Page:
On Thursday nights we go to spin class.
This sixty minutes is at once my most anticipated and most dreaded workout of the week. We’ve been going to this spin class consistently for about two years and if my math is correct, I’d say that the average time from class start to feeling like I’m going to puke is 17 minutes.
Last night was no different. After being leveled by the flu at the New Year and an epic respiratory infection in Honduras, I am still building back to my fitness base state and, good heavens, I was feeling this workout.
The best part of this class is the instructor. My first memory of her is from about five year ago when she came to the gym on a Sunday morning with freshly marked triathlon numbers. At that point I knew nothing about triathlon and thought it was odd for someone to have their age sharpied on their calf. A few minutes later I overheard a fellow inquiring as to whether she’d completed a local tri that morning. Indeed she had, and then she casually mentioned that she won her age group…and was just getting in a bit of strength work after the tri.
Needless to say, this Thursday night spin class is a killer workout. But, here’s my favorite part: her words. What’s funny is that they are largely the same every week, which means I’ve heard them about a hundred times, but each class they seem to ring true to whatever circumstances life has dealt that week.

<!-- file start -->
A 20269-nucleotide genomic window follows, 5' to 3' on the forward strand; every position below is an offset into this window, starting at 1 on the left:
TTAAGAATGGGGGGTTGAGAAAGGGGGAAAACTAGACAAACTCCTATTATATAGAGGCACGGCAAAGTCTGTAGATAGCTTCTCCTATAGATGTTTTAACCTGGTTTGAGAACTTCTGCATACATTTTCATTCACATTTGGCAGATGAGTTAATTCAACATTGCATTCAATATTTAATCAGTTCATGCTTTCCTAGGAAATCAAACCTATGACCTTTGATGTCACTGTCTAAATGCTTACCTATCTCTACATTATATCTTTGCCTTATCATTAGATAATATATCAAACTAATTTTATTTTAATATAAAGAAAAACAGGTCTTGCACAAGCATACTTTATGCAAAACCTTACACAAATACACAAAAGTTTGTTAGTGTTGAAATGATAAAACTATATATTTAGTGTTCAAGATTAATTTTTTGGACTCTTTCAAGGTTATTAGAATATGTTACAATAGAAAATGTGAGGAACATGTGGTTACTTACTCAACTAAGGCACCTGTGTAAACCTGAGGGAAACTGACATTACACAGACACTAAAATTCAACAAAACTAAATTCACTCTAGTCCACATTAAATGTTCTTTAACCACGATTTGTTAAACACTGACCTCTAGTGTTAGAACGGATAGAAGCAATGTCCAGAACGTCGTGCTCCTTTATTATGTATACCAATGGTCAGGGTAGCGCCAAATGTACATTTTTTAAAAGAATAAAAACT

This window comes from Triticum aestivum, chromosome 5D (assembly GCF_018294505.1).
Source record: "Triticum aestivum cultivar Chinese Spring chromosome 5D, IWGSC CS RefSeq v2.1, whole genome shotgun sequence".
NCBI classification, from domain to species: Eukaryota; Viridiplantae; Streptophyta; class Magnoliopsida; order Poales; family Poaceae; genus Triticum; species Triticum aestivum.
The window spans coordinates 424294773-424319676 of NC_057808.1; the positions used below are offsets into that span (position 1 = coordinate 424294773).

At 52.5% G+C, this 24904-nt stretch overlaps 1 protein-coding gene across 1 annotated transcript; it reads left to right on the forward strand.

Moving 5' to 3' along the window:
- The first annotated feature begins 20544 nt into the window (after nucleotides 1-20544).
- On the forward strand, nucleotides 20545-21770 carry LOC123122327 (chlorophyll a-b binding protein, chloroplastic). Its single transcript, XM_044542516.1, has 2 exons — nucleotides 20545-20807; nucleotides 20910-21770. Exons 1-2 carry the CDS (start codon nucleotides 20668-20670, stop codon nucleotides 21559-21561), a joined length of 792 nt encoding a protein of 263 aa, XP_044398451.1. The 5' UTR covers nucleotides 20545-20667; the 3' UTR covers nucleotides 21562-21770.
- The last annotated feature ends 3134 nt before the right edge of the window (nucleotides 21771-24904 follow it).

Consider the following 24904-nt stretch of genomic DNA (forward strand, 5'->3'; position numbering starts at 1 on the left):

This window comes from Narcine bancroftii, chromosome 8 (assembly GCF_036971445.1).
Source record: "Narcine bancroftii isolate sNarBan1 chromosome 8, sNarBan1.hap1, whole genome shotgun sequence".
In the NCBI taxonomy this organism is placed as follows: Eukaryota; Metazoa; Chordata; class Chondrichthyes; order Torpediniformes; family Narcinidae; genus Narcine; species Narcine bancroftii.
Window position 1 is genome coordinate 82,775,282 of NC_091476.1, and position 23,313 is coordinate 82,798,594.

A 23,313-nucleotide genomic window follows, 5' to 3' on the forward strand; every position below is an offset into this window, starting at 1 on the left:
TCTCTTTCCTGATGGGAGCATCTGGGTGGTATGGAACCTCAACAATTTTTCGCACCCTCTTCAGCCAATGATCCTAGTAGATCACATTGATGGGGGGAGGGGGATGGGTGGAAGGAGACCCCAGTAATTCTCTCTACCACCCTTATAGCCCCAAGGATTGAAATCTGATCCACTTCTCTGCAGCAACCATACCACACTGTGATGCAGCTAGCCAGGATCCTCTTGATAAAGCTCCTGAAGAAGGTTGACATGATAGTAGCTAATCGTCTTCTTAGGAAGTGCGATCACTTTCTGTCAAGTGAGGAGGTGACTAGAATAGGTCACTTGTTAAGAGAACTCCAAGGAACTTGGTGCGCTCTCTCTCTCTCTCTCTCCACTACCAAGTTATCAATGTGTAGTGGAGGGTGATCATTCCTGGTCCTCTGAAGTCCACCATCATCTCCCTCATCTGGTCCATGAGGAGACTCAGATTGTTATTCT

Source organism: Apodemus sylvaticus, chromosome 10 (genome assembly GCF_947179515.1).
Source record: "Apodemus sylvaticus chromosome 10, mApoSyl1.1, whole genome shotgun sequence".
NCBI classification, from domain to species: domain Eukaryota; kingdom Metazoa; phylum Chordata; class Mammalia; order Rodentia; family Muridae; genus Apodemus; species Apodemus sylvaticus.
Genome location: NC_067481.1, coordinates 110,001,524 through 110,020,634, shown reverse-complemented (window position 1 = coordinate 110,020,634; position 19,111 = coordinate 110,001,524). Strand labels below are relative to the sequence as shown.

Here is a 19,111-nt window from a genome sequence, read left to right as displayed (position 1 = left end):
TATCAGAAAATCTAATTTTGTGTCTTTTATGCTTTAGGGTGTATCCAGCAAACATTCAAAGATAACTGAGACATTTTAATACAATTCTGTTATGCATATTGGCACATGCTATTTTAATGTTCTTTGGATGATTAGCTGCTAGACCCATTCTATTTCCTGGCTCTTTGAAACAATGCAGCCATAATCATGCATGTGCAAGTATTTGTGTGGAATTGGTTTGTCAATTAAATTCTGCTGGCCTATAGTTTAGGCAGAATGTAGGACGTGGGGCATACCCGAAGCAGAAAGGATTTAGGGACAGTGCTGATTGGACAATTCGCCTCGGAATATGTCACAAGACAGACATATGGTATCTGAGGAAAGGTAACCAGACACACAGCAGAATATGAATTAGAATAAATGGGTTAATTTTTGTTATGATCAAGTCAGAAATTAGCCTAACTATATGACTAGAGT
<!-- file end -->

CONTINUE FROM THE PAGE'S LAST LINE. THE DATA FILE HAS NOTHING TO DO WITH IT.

Each week as we climb she prompts us to “add another gear, don’t be afraid of it.” She assures us that our legs are strong enough to climb and that they will only get stronger if this week’s hill is bigger than last week’s hill.
I love running because mental knots seem to dissolve across miles. I come back from a run and my head is almost always clear. Cycling presents a challenge in this regard. I get into a ride and I feel both uncomfortable and stuck. When I run, I might feel uncomfortable, but I am moving and creating space. When I am breathing heavily in the middle of spin class, there is something about having my feet strapped onto the bike that makes me feel panicked and trapped. But, I wonder if this might actually be the best possible position to work through the fear. You cannot move, you cannot distract yourself with the scenery. It’s just you and the bike in a dark room. Feel the fear, but choose to add the gear anyways. I realized this is how I can avert the panic: confront the fear and ride through it.
After spin, I picked up Thai takeout then came home and while scanning Netflix documentary options stumbled upon Rising from Ashes. If you are having trouble finding motivation for your long ride or run this weekend, watch this. Seriously. The documentary follows the building of Team Rwanda, the nation’s cycling team, in the aftermath of the genocide. This is one of the best stories of sport that I have ever seen and it serves as a powerful reminder that “the most devastating circumstances can yield the most powerful forms of hope.” The documentary is at once tragic, full of hope, and a beautiful portrayal of the power of the bike as a vehicle for each of us. Ride on, friends.